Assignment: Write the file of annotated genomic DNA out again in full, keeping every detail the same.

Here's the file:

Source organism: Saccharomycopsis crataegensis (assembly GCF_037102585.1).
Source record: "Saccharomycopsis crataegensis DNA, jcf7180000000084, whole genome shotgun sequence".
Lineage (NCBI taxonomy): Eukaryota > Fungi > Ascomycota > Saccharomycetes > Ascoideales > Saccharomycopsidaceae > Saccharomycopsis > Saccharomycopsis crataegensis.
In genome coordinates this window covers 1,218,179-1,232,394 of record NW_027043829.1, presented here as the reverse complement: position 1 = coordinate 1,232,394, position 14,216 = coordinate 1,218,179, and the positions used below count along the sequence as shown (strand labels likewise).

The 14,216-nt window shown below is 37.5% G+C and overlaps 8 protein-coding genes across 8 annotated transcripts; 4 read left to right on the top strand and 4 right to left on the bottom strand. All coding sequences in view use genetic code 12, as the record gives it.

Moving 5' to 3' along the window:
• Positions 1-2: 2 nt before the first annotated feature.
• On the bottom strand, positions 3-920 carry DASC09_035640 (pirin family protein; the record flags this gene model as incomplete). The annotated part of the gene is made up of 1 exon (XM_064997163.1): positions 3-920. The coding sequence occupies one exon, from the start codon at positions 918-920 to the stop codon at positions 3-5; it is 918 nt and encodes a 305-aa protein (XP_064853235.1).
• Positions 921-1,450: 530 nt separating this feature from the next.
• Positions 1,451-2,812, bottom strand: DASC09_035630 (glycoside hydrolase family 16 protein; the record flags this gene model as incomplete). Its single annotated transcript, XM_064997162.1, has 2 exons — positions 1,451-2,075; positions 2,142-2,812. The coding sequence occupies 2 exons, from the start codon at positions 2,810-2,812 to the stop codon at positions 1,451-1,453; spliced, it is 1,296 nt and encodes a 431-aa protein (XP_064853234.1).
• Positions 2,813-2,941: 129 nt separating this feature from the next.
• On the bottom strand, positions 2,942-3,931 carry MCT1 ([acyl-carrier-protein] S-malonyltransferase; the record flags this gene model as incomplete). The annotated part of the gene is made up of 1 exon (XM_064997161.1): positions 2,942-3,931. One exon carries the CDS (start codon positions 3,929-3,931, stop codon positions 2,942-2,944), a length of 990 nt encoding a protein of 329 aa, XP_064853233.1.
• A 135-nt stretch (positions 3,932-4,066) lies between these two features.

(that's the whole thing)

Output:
Source organism: Saccharomycopsis crataegensis (assembly GCF_037102585.1).
Source record: "Saccharomycopsis crataegensis DNA, jcf7180000000084, whole genome shotgun sequence".
Lineage (NCBI taxonomy): Eukaryota > Fungi > Ascomycota > Saccharomycetes > Ascoideales > Saccharomycopsidaceae > Saccharomycopsis > Saccharomycopsis crataegensis.
In genome coordinates this window covers 1,218,179-1,232,394 of record NW_027043829.1, presented here as the reverse complement: position 1 = coordinate 1,232,394, position 14,216 = coordinate 1,218,179, and the positions used below count along the sequence as shown (strand labels likewise).

The 14,216-nt window shown below is 37.5% G+C and overlaps 8 protein-coding genes across 8 annotated transcripts; 4 read left to right on the top strand and 4 right to left on the bottom strand. All coding sequences in view use genetic code 12, as the record gives it.

Moving 5' to 3' along the window:
• Positions 1-2: 2 nt before the first annotated feature.
• On the bottom strand, positions 3-920 carry DASC09_035640 (pirin family protein; the record flags this gene model as incomplete). The annotated part of the gene is made up of 1 exon (XM_064997163.1): positions 3-920. The coding sequence occupies one exon, from the start codon at positions 918-920 to the stop codon at positions 3-5; it is 918 nt and encodes a 305-aa protein (XP_064853235.1).
• Positions 921-1,450: 530 nt separating this feature from the next.
• Positions 1,451-2,812, bottom strand: DASC09_035630 (glycoside hydrolase family 16 protein; the record flags this gene model as incomplete). Its single annotated transcript, XM_064997162.1, has 2 exons — positions 1,451-2,075; positions 2,142-2,812. The coding sequence occupies 2 exons, from the start codon at positions 2,810-2,812 to the stop codon at positions 1,451-1,453; spliced, it is 1,296 nt and encodes a 431-aa protein (XP_064853234.1).
• Positions 2,813-2,941: 129 nt separating this feature from the next.
• On the bottom strand, positions 2,942-3,931 carry MCT1 ([acyl-carrier-protein] S-malonyltransferase; the record flags this gene model as incomplete). The annotated part of the gene is made up of 1 exon (XM_064997161.1): positions 2,942-3,931. One exon carries the CDS (start codon positions 3,929-3,931, stop codon positions 2,942-2,944), a length of 990 nt encoding a protein of 329 aa, XP_064853233.1.
• A 135-nt stretch (positions 3,932-4,066) lies between these two features.